Just as with any great challenge that is worth doing, “half-hearted” just does not cut it. Why should love be any different?

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Belief (Part 2 of 3): Belief and Happiness

The questions begs asking: Why can’t people just believe whatever makes them happy?
 

We live in a time where the notion of truth is treated like a fancy. Some like it, others do not, who really cares?
 

There is something wholly silly about not believing what is true simply because I fancy to believe in something different. Perhaps this view can be forgiven, for knowing what is true is not always simple and straightforward.
 

The question remains, if you knew what was true, beyond a doubt, would you not be inclined to believe it no matter how contrary to your own current beliefs it was?
 

If your answer to that question is no, I would find that profoundly curious. If your answer is yes, this bodes well, for this discussion may continue.
 

We are all forced to believe in the existence of a table we’ve just walked into.
 

The person who claims that the table does not exist will only walk into it again, causing no small discomfort.
 

Each person may believe that the table exists or not: why couldn’t they hold this belief so long as they are happy? I cannot help but suggest: who cares what people want to believe, we can all recognize that the table does exist.
 

It is plain that fact is not a matter of opinion. It never has been and it never will be.
 

No amount of forceful mental exertion will ever alter a fact.
 

I will also go one full step further and say that knowing truth is fundamentally a profound and joyful experience, and likewise knowing lies is tragic.
 

The reason people cannot just believe what they want so long as it makes them happy is that the truth sets us free, and lies do not.
 

JOHN

In order to believe that all people firm in their beliefs are happy requires that we never dig any deeper than the surface level of things.
 

For the person who dares to venture deeper into the hearts, the wounds, the psyche of the everyday person, they will find great sorrow and confusion mixed alongside joys and love. After a little further experience they will discover that some have far more pain than joy, and others far more love than confusion.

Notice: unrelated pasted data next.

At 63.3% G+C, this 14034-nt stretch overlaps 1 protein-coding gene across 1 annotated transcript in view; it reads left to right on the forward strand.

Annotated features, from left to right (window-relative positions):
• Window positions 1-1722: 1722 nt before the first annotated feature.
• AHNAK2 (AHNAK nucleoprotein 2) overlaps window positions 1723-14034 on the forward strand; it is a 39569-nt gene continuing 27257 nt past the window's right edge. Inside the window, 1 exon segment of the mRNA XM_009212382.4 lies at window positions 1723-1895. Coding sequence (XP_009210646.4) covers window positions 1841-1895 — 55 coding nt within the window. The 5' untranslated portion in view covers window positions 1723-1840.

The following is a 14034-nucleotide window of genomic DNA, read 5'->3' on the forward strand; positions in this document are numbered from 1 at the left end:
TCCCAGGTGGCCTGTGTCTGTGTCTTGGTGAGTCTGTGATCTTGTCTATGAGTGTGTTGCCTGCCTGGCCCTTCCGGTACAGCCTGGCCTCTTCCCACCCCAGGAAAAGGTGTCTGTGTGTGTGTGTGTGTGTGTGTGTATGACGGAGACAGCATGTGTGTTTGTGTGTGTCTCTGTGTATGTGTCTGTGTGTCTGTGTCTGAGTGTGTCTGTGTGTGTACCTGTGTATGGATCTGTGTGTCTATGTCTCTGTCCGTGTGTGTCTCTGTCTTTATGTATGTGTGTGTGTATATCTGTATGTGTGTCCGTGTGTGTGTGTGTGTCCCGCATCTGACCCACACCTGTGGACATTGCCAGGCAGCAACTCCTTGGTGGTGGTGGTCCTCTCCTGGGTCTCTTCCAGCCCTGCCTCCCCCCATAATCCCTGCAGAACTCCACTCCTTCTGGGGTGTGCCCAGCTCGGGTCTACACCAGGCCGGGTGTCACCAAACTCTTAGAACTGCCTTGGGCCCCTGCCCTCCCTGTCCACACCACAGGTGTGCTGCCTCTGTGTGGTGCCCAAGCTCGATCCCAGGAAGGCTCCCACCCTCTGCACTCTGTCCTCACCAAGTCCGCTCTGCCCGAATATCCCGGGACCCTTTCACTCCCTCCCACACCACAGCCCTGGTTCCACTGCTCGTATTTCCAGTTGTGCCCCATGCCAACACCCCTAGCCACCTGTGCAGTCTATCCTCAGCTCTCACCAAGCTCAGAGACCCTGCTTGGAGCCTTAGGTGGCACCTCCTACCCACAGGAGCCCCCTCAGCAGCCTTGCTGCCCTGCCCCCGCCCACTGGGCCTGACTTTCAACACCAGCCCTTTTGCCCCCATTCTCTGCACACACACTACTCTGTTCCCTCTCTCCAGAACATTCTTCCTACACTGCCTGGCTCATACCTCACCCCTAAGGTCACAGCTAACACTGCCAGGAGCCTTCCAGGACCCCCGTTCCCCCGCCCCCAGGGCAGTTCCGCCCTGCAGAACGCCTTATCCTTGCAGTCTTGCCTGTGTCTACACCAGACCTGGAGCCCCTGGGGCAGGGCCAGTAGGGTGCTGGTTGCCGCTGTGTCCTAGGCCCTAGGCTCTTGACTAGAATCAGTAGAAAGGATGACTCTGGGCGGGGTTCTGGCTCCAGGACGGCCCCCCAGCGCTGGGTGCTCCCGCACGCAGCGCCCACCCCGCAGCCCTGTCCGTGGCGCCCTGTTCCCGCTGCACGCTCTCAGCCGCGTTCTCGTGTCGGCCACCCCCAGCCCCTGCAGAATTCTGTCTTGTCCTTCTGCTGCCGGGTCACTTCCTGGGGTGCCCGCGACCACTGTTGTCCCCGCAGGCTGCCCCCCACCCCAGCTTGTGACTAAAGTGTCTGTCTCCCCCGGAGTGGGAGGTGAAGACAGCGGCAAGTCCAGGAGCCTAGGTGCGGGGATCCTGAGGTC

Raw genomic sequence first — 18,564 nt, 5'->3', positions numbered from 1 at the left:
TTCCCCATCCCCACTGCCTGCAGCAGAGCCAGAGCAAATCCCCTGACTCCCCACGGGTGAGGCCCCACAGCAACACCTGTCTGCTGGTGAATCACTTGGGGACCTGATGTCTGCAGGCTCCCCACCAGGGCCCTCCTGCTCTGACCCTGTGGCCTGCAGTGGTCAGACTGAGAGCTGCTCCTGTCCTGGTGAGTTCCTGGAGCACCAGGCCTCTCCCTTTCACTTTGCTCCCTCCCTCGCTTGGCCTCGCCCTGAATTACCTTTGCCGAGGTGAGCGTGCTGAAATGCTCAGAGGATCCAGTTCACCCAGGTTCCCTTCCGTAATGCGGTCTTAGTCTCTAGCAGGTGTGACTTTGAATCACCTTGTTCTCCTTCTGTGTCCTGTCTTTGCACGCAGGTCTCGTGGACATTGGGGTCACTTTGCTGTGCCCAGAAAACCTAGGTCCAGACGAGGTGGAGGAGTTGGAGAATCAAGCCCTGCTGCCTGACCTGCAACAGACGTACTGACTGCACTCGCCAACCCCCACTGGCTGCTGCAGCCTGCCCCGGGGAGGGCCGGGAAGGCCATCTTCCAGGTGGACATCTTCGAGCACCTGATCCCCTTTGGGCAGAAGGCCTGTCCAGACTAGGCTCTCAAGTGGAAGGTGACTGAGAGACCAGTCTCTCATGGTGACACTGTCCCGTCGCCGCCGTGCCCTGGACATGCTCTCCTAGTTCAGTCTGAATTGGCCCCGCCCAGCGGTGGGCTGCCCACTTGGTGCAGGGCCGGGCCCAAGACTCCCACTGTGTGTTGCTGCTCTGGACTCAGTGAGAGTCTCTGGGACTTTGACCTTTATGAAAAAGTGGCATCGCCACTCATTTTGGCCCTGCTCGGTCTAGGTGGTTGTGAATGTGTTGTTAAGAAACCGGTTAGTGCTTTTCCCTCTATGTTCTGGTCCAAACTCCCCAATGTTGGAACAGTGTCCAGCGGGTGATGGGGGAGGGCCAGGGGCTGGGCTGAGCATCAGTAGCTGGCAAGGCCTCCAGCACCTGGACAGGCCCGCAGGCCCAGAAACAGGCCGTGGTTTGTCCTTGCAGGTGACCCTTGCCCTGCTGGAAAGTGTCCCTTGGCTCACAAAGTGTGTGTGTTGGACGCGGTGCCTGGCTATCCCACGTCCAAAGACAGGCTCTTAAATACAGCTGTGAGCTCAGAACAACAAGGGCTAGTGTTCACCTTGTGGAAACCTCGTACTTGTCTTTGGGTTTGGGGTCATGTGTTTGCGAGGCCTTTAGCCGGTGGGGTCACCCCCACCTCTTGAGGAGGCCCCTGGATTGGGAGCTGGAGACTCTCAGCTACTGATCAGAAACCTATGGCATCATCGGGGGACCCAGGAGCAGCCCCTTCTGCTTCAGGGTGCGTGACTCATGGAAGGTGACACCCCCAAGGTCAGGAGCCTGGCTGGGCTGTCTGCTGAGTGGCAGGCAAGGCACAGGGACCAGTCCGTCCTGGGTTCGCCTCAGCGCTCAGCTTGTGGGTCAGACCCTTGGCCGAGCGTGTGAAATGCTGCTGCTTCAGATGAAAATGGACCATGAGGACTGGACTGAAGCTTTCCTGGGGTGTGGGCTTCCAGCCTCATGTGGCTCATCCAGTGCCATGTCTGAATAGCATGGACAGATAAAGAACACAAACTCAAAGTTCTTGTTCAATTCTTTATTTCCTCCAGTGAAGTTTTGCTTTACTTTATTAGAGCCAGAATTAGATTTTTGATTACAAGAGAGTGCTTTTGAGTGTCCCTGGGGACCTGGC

If you go into an intense discussion with someone like a neo-Nazi who still believes that the non-Aryans are to be exterminated, you will find great hatred being the source of this lie. This person will no doubt claim they have the truth and that this truth has set them free. It is simple to recognize that they have been sold a lie and that this lie has poisoned their reason.
 

As a direct result his joy will be diminished, his love decrepit, and everything that could hold meaning will be lost to him.
 

That is an extreme example but one important reality cannot be ignored:
In as much as our beliefs are based on lies we will discover pain and confusion.
In as much as our beliefs are based on truths, we will discover, inevitably, peace and joy.
 

So you can see, it is always in our best interest to embrace truth and not lies.
 

Why then has our culture, or society, abandoned truth and chosen personal whim instead?
 

Here is a complicated question that is not easy to answer.
 

I argue that we all still truly want truth, we’ve just become jaded to the multiplicity of claims in the world.
 

Which one of us has not been deceived at one time or another?
 

This is a painful experience which makes us more hesitant to trust again. It seems a universal mistrust in anything not proven in a laboratory has overcome our ability for clear thinking.
 

Some may argue that this is just fine, but I argue that those who ignore all truth not discovered within the scientific method will inevitably miss the most profound, joyful, enlightening, and meaningful moments life has to offer.
 

They are free to encourage their own willful ignorance of all else there is to know, but I strongly recommend a different course of action.